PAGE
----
New regulations to put wind into sails of onshore and offshore energy projects
Vietnam is serious about the future growth of its energy sector, which will be spurred by solar energy, thermal power generation, and wind energy. Duong Manh Cuong, senior project officer of the GIZ Energy Support Programme through the Ministry of Industry and Trade, spoke to VIR’s Phuong Thu about the new and changing incentives with wind power projects.
|Duong Manh Cuong|
The government’s Decision No.39/2018/QD-TTg dated September 2018 on the revision of the wind feed-in tariff (FiT) replacing Decision No.37/2011/QD-TTg on the support mechanism for the development of wind power is seen as a positive move by the Vietnamese government to promote wind and renewable energy. Will wind power repeat the success of the solar boom in the country?
The action of the Vietnamese government to promote wind power projects will positively influence developers’ investment strategy on renewables, including wind energy. However, investment in wind energy will definitely require stricter conditions than solar energy. For instance, there is a longer timeframe for site investigation, higher capital investment, more complex technical expertise, and a longer time-frame for manufacturing and transporting heavy wind turbine components.
The new FiT of Decision 39 has been in effect since November 2018. For wind power investors, these rates will be valid until October 2021. After that, a new, less attractive FiT or a new auction scheme will be considered, and potentially applied by November 2021. However, as a lot of investment still goes to solar energy projects, developers are making no significant movement towards wind energy. I believe there will be growth and investment in the wind sector, but not as significant as that currently being experienced in solar energy.
The sea from Quy Nhon to Ho Chi Minh City is considered one of the areas with the greatest potential for offshore wind power production in the world. What are the acute needs of the offshore sector in Vietnam and how can they be addressed?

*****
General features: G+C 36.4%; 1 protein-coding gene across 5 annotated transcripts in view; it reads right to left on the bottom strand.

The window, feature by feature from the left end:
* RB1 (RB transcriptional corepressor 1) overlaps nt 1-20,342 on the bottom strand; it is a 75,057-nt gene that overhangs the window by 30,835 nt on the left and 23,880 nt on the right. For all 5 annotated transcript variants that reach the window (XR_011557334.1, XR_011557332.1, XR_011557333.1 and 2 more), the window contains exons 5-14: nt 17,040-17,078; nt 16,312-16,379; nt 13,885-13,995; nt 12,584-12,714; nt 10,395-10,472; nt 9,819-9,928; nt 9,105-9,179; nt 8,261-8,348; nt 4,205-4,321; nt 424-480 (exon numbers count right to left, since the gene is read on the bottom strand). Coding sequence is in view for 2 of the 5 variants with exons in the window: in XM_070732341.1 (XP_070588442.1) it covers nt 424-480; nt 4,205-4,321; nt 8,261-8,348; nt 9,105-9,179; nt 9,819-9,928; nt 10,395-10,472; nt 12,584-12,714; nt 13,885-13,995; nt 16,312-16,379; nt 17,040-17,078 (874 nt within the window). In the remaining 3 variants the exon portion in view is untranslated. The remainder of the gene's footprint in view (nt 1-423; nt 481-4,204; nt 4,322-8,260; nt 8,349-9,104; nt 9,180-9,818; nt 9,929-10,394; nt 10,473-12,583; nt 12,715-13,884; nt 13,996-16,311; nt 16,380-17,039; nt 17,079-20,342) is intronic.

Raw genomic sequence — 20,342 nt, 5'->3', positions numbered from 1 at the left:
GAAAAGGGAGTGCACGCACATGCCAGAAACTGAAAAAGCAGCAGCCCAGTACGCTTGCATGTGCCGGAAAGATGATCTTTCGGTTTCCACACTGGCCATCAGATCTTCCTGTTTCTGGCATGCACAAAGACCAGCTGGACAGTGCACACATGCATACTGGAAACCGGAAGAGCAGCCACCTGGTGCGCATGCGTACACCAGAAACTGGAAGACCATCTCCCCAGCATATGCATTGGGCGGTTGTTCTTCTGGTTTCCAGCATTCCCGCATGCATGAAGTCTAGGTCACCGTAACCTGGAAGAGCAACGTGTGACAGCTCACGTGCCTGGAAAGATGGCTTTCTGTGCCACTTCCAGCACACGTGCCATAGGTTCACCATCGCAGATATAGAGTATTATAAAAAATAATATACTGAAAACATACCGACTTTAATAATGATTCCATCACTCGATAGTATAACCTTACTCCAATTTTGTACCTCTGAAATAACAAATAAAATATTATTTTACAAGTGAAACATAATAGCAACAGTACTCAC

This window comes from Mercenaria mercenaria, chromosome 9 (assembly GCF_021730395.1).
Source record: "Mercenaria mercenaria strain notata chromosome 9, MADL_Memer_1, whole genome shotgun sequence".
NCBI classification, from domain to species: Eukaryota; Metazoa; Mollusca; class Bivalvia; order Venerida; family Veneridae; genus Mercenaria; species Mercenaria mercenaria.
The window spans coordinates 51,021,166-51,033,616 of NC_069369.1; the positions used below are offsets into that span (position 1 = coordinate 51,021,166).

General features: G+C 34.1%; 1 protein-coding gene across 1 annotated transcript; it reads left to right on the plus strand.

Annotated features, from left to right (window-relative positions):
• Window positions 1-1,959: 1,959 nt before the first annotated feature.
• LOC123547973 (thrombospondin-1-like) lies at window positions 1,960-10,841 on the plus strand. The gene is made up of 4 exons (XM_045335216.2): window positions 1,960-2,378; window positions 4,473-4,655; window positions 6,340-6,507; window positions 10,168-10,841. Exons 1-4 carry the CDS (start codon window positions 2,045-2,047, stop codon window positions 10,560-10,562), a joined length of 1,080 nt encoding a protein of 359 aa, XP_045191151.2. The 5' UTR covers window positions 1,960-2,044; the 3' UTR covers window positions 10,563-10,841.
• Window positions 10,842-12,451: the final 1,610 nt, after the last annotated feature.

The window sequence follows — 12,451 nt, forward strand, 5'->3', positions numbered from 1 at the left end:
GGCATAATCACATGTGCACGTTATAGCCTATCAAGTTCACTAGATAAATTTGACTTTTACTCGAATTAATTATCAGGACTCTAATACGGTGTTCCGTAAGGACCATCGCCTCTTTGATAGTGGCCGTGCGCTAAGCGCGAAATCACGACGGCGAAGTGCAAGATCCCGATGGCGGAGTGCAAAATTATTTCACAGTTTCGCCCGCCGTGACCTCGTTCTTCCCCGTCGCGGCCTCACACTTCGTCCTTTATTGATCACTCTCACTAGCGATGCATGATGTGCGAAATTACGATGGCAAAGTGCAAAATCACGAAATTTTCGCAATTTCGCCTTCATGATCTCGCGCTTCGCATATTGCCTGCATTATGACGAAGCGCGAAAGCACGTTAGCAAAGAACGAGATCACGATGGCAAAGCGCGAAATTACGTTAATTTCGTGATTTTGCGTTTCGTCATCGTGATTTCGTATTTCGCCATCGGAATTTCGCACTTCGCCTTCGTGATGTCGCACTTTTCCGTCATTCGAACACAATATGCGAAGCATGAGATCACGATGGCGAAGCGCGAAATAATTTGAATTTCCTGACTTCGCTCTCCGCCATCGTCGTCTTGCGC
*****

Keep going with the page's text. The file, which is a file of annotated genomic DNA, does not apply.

Investing in offshore wind power plants is more challenging than onshore power plants, and it is also a riskier investment for developers. Only developers and investors with sufficient understanding of the financial and technical aspects will take the risks. Therefore, clear and supportive administrative procedures on investment and planning will help bring qualified investors to the offshore wind sector. It is important to give the private sector a long-term perspective, otherwise there will be little development or investment. This was experienced after the introduction of the first wind power FiT in 2011, which was too low to attract projects. Once it was clear that a tariff revision would come, the market picked up again.
Under Decision 39, will the cut-off date for the current offshore FiT of 2021 be enough for the industry to establish itself?
Wind energy investors will face more constraints than those in the solar energy sector, especially in the longer timeframe for site inspection, the manufacturing and transporting of wind turbine components, and the difficult terrain. Moreover, unclear planning is a major concern. Therefore, within the next three years, the development of wind energy will be limited. This applies especially to the offshore sector, as the overall risks are higher than those associated with onshore projects.
Grid connection for renewable energy is among the concerns for investors to develop their projects in Vietnam. How is GIZ helping to deal with this challenge?
GIZ is actively working on several activities with the Electricity Regulatory Authority of Vietnam the Electricity and Renewable Energy Authority under the Ministry of Industry and Trade, to find ways to integrate large amounts of renewable energy to the grid. First, there is the revision of the grid code and distribution code. The overall objective here is to amend and supplement technical regulations to adapt to the increasing use of renewable energy.
Second, GIZ is working on reducing the curtailment of renewable energy, while maintaining the minimum output of conventional generators, for both technical and economic reasons. Their efforts can be broken down into physical additions, institutional changes, and operational changes, and avoiding forecasting errors.
Source: Vietnam Investment Review